WIDC Featured Voices: Elizabeth Lazebnik, Be Still

Elizabeth Lazebnik - Be StillWIDC Feature Voices: Back Story, September 2021 – We met with WIDC alumna and Talent to Watch Mentorship Award winner, Elizabeth Lazebnik to talk about the world premiere of her debut feature film, Be Still, now screening at  the Vancouver International Film Festival.

In this Back Story interview we cover five big C’s: the Calling, the Creative, the Collaboration, the Cast, and the Completion. Enjoy!

The Calling…
Q: Elizabeth, what do you love about storytelling?

I love to tell stories from characters’ perspectives and pushing the cinematographic medium in terms of creating a specific atmosphere with compelling sound design and visuals.

Q: What has been your path to this current spot in your career?

I immigrated to Canada over 20 years ago and did my Undergrad and Masters in Film Production at York University. I have been making films for over 18 years with many screenings around the world, including 3 premieres at the Toronto International Film Festival. Be Still is my first feature length drama.

The Creative…

Q: What is Be Still about?

The story is inspired by true events, at a critical moment in her life and work, professional photographer Hannah Maynard perfects surrealist techniques in her Victoria, BC studio, 40 years before Dali and the Surrealist movement begins.

Q: Where does the story come from?

Never judge a book by its cover, they say. But what was on the front of a book I saw 17 years ago in the university library stopped me in my tracks.

The images in “Magic Box: The Eccentric Genius of Hannah Maynard” blew my mind! They were taken by a photographer in late 19th century British Columbia, Canada. I was particularly stunned by a photographic collage of 22,000 children, whose pictures were all taken and individually cut out by Hannah, and a self-portrait of her and her double standing with her grandchild’s torso floating in the air between them like a statue.

I was transfixed by the beauty of her details and her technical wizardry. It surprised me, however, that very few people were aware of Maynard’s achievements as an artist and businesswoman. As I came to learn, Hannah was the first photographer to employ what are now considered surrealist techniques, using her medium to create unconventional works that helped express her own emotional struggles.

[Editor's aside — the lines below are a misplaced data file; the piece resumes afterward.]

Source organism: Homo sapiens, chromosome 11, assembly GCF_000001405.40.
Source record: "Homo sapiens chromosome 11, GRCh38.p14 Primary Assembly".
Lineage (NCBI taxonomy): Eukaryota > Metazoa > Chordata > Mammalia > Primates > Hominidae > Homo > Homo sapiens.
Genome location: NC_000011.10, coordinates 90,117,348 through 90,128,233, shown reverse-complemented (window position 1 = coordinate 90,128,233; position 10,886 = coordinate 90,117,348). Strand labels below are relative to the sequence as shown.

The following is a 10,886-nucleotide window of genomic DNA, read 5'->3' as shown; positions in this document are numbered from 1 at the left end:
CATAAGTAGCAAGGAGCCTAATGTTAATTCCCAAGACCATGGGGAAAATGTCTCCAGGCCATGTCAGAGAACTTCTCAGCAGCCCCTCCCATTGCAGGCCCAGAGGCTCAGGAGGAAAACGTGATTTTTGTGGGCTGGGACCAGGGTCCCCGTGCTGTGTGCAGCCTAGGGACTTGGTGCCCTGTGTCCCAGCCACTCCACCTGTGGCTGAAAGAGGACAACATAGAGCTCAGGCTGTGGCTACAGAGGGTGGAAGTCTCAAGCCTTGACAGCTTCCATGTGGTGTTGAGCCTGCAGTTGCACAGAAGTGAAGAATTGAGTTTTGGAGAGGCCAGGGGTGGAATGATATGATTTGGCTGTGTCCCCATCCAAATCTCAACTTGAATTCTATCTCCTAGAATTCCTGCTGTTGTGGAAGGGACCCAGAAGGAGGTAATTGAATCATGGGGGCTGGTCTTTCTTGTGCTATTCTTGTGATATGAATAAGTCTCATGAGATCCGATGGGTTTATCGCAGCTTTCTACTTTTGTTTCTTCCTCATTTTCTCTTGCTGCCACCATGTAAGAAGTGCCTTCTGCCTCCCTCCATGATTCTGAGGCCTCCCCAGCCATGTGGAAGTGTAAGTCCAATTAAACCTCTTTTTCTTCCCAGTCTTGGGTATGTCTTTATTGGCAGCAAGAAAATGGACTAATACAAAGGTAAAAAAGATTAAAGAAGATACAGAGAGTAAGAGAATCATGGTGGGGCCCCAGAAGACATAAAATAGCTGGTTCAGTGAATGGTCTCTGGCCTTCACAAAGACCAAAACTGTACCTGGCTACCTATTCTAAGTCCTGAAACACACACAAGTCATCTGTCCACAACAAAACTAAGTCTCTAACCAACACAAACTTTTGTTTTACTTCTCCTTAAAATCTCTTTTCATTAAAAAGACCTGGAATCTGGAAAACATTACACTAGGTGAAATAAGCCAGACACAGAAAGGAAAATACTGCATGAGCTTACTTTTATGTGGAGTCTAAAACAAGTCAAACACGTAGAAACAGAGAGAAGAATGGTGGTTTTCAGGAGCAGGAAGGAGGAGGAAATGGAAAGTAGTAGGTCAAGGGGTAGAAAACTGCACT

Q: Why this story / why you?

Maynard’s art became an obsession for me. I connected deeply with the obsessive impulse in her work and became intent on sharing her story in a meaningful way that reflected both her art practices and mine.
This film is inspired by a play called “Be Still” by acclaimed Canadian playwright Janet Munsil. In it, Munsil explores the theme of using art to process grief in a way that I have always felt is perfect for Hannah’s story. The tragic death of Hannah’s daughter Lily leaves her obsessed with children, duality, and death. Much like Hannah’s life and work, my goal was to create a biopic that is far from traditional. Through surreal elements and magic realism, I wanted to leave the same profound impact on the viewers as Hannah’s story left on me 17 years ago.

Q: Could you talk about the promise you made to Hannah Maynard?

The first short film I made after graduating film school was about Hannah and is called The Multiple Selves of Hannah Maynard. In 2004, I was in Victoria, doing the research about Hannah, visiting BC archives and places where she lived and worked. When I visited her family burial place at Ross Bay, I felt compelled to make a promise to Hannah, that one day I would make a feature film about her… that was 17 years ago… I am glad I was able to keep the promise!

The Collaboration…
Q: What was your process working with your keys? particularly your Cinematographer and your Editor.

It was truly an encompassing process. I spent about a month brainstorming and storyboarding with my amazing cinematographer, Suzanne Friesen. We let our imaginations fly and had so much fun figuring out the shots! Be Still was in post-production for a number of years. The post-production was mostly done at my house. My husband, Joshua Hemming is the editor, sound designer and composer of the film. As we continued editing and developing the sound design, it became clear that the film had the strongest impact when told from as much of Hannah’s perspective as possible.